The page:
Home > Feature > Andy Mann, 1947 – 2001

Artist Andy Mann died of pancreatic cancer on Saturday, Februrary 3, 2001 in Houston. Born June 19, 1947 in New York City, Andy received his BA from New York University and served as a Sonar Technician in the U.S. Navy from 1965-69. The first exhibitions of his video work came soon after at Leo Castelli Gallery and The Kitchen in New York, and he was included in the Whitney Biennials of 1973 and 1975.

In 1974 he moved to Houston, and was actively involved with the visual arts in Texas until his death. He first exhibited his drawings and a video installation in Houston in 1977, at Ann Robinson Gallery. In the subsequent 23 years he exhibited work at numerous museums and galleries, including the McNay Art Muesum in San Antonio as well as Diverseworks Artspace, Lawndale Art and Performance Center, and the Contemporary Arts Museum in Houston. He has permanent installations of video works at the Texas Children’s Hospital and The Children’s Museum, both in Houston. His Downtown Video Tree appeared every holiday season from 1989-1998 in Tranquility Park, in front of Houston’s City Hall.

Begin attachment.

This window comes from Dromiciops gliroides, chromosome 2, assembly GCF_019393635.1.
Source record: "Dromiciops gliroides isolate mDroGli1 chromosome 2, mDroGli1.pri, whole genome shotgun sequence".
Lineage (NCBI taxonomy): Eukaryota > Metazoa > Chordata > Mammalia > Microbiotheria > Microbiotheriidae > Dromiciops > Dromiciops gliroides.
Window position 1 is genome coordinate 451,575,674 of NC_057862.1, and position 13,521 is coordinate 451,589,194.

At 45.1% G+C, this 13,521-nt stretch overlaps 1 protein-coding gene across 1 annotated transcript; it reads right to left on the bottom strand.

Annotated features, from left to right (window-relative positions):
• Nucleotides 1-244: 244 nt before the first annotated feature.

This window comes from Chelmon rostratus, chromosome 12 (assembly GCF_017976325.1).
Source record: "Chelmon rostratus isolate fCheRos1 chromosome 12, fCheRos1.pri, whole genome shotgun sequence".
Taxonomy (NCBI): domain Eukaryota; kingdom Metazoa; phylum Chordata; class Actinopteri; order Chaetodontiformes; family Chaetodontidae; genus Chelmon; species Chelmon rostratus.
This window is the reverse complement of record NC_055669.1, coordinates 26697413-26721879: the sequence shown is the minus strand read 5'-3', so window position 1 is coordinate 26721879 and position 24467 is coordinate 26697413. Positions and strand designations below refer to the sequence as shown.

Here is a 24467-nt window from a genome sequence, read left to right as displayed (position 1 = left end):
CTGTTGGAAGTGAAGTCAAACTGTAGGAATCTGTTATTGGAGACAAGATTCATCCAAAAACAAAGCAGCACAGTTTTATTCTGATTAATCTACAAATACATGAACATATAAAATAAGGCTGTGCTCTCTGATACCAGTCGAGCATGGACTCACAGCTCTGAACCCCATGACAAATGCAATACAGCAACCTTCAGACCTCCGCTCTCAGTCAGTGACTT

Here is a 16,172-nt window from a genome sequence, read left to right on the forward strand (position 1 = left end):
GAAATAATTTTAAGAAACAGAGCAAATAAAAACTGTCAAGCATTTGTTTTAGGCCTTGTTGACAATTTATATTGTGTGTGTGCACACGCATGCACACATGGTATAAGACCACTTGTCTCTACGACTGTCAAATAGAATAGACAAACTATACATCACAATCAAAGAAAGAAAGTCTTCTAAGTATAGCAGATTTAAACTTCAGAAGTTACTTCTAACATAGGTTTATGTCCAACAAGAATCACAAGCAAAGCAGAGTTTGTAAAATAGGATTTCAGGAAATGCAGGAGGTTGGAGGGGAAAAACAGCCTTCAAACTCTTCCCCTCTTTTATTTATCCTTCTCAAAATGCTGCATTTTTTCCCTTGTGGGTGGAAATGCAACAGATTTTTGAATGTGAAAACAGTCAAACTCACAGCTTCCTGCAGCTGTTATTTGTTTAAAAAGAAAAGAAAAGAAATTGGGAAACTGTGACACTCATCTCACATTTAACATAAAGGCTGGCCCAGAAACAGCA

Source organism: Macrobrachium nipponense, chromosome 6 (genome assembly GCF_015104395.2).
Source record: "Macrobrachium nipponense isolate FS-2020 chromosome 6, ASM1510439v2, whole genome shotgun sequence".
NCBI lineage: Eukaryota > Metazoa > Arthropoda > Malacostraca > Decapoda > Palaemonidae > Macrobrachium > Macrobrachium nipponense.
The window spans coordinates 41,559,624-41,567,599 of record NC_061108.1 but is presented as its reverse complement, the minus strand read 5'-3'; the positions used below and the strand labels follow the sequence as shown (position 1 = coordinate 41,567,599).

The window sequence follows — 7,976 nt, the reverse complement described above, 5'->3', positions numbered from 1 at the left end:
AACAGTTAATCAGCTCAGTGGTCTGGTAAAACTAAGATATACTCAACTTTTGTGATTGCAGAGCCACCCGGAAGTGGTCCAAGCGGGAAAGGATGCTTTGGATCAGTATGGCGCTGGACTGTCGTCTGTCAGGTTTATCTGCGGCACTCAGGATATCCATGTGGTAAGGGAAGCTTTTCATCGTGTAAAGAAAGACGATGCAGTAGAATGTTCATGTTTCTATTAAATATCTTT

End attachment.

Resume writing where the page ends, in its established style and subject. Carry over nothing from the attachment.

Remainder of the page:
In 1998 Andy exhibited Andy Mann Video Theater at Houston’s Aurora Picture Show. The following is a statement that he wrote for the program:

“How sad it would be, gentle viewer, if you were locked up in a closet with no opportunity to display the magnificence of your personal energies. So much of your potential would be wasted, so much potential energy never going kinetic. How devastatingly sad it would be, especially for you.

“The video tapes of Andy Mann suffer from this exact tragedy; they exist but not at the full level of their potential. To cease this grievous waste, Andy Mann Video Theatre presents a forum in which the potential video from Andy Mann’s closet becomes kinetic video within 15 yards of your retinae— the gateway to your central nervous system!

“It is for this reason we have maneuvered you here, that we have tricked you into coming here tonight, not for your benefit, but rather for the benefit of these miserable video tapes which languish in a vile vacuum of immobility, the dust bin of history writ small.

“You may never have another opportunity to see these video tapes, but even more frightening for them, is the near certainty that if you don’t watch them, no one else will. Therefore, on behalf of the Aurora Picture Show and Andy Mann Video Theatre, let this document serve as your receipt and as a souvenir of time served in the amelioration of the lonely condition of these long-buried almost-alive video relics.”

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